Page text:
In 2007, Kristine Rozefelde was preparing to take a job with the Nashville Theatre, having completed her undergraduate degrees at Maryville College and Hiwassee College.
She was feeling good, attending a three-day church meeting, thinking about her future – when suddenly, it became shockingly clear that her plans were going to change.
“It was the strongest God had ever talked to me,” says Rozefelde, now age 30. “He said, ‘You have to go home to the United Methodist Church in Latvia.’”
It wasn’t a happy revelation. Rozefelde was ready to pursue her lifelong dream of working in the theater. She also wanted to make some money.
“I knew I would go home someday, but I wanted safety and a foundation first,” she said. “I forgot that my foundation is God.”
Today, the former Kristine Vainovska has a new husband, Oskars Rozefelds, who accompanied her when she visited east Tennessee last month. She stopped by Hiwassee College on Nov. 7, and spoke to the student body at Wednesday morning chapel.
“I might not be standing in front of you and testifying today – I might not be married to this wonderful man – if I did not follow the call of God,” she told the students. “Are we able to be radically dependent on God? God made himself 100 percent available to you. Are you available to him?”
Rozefelde did not know it in 2007, but God was sending her back to Latvia to become a pastor.
“That experience in my life showed a lot to me – that God’s plan for you isn’t always the plan that falls into place,” says Rozefelde. “That was a challenge for me.”
In her home country, Rozefelde is a busy woman. She is associate pastor at Second United Methodist Church of Riga as well as Latvia’s youth ministry coordinator. She is studying theology through the Methodist e-Academy, while discovering gifts that could help expand the struggling United Methodist Church in Latvia.
The 13 congregations in Latvia have all been established since 1991, when the nation re-gained its independence from the Soviet Union. Rozefelde is daughter and granddaughter to two of the five Lutheran pastors who helped the United Methodist Church re-birth under its new freedom. Bishop Christian Alsted hopes to start a “second wave” of new churches, but the church faces obstacles including lack of money and experience.
See "UM Church in Latvia struggles"
“They cannot understand Methodism,” Rozefelde says of her fellow Latvians. “They hear the word and they think it’s a sect or cult.”
A group called “Friends of Latvia” is helping the fledgling nation with funding, mentoring, and hands-on mission. The group also played a strong role in bringing Rozefelde to the United States where she began to discover her calling.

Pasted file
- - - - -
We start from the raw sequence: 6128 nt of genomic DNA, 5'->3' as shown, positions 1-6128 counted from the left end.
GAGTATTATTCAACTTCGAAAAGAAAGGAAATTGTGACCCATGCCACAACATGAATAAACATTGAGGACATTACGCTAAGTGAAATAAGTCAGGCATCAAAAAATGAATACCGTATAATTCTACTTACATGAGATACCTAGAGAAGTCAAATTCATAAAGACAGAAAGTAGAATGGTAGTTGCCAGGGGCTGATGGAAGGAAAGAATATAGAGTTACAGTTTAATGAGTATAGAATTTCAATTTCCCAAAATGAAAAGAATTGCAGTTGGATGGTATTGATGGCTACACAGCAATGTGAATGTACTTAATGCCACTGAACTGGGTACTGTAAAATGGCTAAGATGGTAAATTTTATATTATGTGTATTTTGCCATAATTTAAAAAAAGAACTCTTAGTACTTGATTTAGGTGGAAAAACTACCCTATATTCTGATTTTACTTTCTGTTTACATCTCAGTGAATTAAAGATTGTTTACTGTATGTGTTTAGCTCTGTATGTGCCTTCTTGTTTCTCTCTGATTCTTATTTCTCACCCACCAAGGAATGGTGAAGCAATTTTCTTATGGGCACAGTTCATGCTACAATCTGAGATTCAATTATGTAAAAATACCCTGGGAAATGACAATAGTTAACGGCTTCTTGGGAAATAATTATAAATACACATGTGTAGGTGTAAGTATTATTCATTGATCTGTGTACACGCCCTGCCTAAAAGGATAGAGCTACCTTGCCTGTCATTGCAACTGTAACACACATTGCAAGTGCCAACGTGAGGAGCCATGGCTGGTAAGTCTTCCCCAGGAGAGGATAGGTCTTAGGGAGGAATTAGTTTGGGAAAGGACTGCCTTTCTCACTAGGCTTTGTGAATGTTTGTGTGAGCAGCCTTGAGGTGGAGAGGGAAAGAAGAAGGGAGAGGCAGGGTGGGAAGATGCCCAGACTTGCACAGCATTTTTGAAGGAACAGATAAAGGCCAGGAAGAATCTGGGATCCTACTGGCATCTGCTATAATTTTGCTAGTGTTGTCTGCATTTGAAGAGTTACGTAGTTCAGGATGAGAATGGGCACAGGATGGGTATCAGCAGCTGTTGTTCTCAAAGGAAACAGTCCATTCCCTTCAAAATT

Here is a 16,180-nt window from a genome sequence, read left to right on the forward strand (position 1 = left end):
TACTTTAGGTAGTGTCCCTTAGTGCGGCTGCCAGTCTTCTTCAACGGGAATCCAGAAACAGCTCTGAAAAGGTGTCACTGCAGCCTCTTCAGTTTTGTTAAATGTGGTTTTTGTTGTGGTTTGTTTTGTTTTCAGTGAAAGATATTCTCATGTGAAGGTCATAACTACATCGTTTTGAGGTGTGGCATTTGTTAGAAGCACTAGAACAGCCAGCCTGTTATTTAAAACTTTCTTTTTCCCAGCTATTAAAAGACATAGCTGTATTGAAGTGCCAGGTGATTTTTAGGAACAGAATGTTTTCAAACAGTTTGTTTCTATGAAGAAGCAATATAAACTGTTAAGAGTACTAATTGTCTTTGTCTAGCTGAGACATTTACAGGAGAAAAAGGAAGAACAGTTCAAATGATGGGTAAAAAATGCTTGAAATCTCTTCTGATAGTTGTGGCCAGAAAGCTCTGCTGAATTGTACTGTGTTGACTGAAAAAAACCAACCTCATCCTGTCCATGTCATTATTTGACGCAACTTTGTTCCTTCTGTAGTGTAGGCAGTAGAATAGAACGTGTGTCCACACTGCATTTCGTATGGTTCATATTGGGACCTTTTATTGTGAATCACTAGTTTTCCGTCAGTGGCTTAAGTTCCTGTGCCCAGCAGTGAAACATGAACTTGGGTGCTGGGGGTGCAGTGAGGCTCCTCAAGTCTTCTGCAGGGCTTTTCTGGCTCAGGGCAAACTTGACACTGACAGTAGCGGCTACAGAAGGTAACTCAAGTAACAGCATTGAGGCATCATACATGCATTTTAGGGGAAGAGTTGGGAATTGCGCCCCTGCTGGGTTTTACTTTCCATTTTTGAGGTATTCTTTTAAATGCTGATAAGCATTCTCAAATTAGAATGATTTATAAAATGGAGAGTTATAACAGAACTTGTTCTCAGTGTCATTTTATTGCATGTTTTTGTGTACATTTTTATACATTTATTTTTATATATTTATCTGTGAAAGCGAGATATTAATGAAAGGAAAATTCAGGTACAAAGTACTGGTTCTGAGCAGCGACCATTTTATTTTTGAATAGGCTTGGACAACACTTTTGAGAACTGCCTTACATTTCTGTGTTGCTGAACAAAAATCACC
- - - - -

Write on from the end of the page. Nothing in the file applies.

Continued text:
Rozefelde was nine years old when the Rev. Jerry Russell, senior pastor at Fairview United Methodist Church, traveled to the Baltics in 1991 and met with the matriarch who wanted to re-open the United Methodist Church in Latvia. Rev. Milda Vainovska (now 87 years old) is Kristine Rozefelde’s grandmother. “Friends of Latvia” was established that year, and the Fairview singing group, “Faithful Men,” began making regular mission trips to Latvia.
In 2000, 18-year-old Rozefelde was invited to work the summer in children’s ministry at Fairview, where members encouraged her to return for study in the U.S. In 2002, she enrolled in Hiwassee College, majoring in theater (“my passion since childhood”) with a business minor.
“I wanted to send God’s message to people in a different way, through the arts, not preaching,” she said. “I wanted people to think about God in ways that matter.” Her studies led her to graduate from Hiwassee, then Maryville College.
Rozefelde actually heard God’s call to return to Latvia as she was attending a Friends of Latvia meeting. Within a month, she had sold her belongings in a garage sale and returned to her country.
With her business studies and U.S. experience, Rozefelde was quickly put to work as Volunteers in Mission coordinator for Latvia and office manager for the Rev. Gita Mednis, district superintendent. She was glad to help her church, but admits it was a struggle to leave her theater dreams behind
“I told Gita, ‘I am not an office mouse,’” she said. “I am created to work with people. I will help because God has given me these talents, but I will not do this for the rest of my life.’”
Rozefelde was even more frustrated when people began to notice her gifts and say she was called to be a pastor.
“At some point I became angry,” she says. “I wanted to say, ‘Stop talking like that. My dad and grandmother became pastors, but not me.’” When a German pastor made the same observation, Rozefelde snapped.
“Who are you to say anything like this?” she asked. “You’re not God. I want to hear God’s voice on this.”
The pastor replied, “How do you think God talks to people?”
When Kristine Vainovska and Oskars Rozefelds began discussing marriage, she warned him about the strong messages God had been sending her way.
Her future husband replied: “You were the one who talked to me about God. You showed me the way to a real God, not a stereotypical God. So I would be the last person to stand in the way of that.”
Today, Pastor Rozefelde seems more at peace with using her gifts and skills in the places where God has placed her: as associate pastor in the church where her father, the Rev. Andris Vainovskis, is senior pastor. She’s discovered a way of speaking to people about God through parables, using her love of the arts to lead worship that seems more “fluent and free” for a new generation of United Methodists in Latvia.
“She will bring in Latvia a new breath for the United Methodist Church,” says her husband.